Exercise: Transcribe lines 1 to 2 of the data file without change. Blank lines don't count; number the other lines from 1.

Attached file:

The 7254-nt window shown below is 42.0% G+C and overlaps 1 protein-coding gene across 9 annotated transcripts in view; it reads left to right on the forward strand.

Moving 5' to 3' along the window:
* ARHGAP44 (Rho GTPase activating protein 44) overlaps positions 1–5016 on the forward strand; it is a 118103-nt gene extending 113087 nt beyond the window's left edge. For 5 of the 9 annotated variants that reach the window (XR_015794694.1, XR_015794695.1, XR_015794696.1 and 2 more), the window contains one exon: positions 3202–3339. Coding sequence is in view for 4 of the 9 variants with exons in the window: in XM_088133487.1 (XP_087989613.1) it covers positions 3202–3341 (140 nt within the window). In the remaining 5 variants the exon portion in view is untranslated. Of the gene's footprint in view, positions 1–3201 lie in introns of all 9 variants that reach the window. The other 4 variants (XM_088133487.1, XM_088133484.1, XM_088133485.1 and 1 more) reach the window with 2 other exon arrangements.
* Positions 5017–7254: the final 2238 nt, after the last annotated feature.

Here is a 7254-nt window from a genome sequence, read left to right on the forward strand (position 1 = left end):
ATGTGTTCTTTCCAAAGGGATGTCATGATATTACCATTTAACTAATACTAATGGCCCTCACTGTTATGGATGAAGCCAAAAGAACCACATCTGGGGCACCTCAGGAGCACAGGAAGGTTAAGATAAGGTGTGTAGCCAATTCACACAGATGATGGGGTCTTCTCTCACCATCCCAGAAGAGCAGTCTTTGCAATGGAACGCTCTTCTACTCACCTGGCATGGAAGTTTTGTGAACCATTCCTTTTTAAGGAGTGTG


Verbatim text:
The 7254-nt window shown below is 42.0% G+C and overlaps 1 protein-coding gene across 9 annotated transcripts in view; it reads left to right on the forward strand.

Moving 5' to 3' along the window: